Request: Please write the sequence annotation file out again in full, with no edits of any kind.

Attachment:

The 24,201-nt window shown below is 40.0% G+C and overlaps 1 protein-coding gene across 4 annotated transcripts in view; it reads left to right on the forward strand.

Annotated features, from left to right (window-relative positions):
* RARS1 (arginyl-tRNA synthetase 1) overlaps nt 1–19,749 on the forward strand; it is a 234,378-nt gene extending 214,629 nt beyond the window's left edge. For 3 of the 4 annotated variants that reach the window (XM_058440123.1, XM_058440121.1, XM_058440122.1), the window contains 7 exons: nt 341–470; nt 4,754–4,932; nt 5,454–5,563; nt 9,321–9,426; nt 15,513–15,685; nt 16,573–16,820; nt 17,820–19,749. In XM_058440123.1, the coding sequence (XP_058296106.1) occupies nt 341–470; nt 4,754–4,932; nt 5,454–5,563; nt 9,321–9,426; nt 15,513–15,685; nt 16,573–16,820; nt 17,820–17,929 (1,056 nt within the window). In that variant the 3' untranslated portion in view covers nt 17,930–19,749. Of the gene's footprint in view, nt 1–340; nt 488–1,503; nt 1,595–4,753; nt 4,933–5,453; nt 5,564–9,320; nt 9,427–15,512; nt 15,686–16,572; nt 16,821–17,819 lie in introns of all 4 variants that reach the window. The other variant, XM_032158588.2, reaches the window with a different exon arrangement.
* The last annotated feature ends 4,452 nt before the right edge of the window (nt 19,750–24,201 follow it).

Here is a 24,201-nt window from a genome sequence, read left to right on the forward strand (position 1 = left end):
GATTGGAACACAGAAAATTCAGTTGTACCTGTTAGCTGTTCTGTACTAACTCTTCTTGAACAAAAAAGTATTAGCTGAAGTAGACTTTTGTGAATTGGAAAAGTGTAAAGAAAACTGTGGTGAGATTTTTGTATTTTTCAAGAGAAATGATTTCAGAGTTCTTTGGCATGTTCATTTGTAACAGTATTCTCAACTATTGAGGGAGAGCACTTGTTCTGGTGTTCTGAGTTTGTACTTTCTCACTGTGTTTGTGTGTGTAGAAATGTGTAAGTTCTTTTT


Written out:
The 24,201-nt window shown below is 40.0% G+C and overlaps 1 protein-coding gene across 4 annotated transcripts in view; it reads left to right on the forward strand.

Annotated features, from left to right (window-relative positions):
* RARS1 (arginyl-tRNA synthetase 1) overlaps nt 1–19,749 on the forward strand; it is a 234,378-nt gene extending 214,629 nt beyond the window's left edge. For 3 of the 4 annotated variants that reach the window (XM_058440123.1, XM_058440121.1, XM_058440122.1), the window contains 7 exons: nt 341–470; nt 4,754–4,932; nt 5,454–5,563; nt 9,321–9,426; nt 15,513–15,685; nt 16,573–16,820; nt 17,820–19,749. In XM_058440123.1, the coding sequence (XP_058296106.1) occupies nt 341–470; nt 4,754–4,932; nt 5,454–5,563; nt 9,321–9,426; nt 15,513–15,685; nt 16,573–16,820; nt 17,820–17,929 (1,056 nt within the window). In that variant the 3' untranslated portion in view covers nt 17,930–19,749. Of the gene's footprint in view, nt 1–340; nt 488–1,503; nt 1,595–4,753; nt 4,933–5,453; nt 5,564–9,320; nt 9,427–15,512; nt 15,686–16,572; nt 16,821–17,819 lie in introns of all 4 variants that reach the window. The other variant, XM_032158588.2, reaches the window with a different exon arrangement.
* The last annotated feature ends 4,452 nt before the right edge of the window (nt 19,750–24,201 follow it).

Here is a 24,201-nt window from a genome sequence, read left to right on the forward strand (position 1 = left end):
GATTGGAACACAGAAAATTCAGTTGTACCTGTTAGCTGTTCTGTACTAACTCTTCTTGAACAAAAAAGTATTAGCTGAAGTAGACTTTTGTGAATTGGAAAAGTGTAAAGAAAACTGTGGTGAGATTTTTGTATTTTTCAAGAGAAATGATTTCAGAGTTCTTTGGCATGTTCATTTGTAACAGTATTCTCAACTATTGAGGGAGAGCACTTGTTCTGGTGTTCTGAGTTTGTACTTTCTCACTGTGTTTGTGTGTGTAGAAATGTGTAAGTTCTTTTT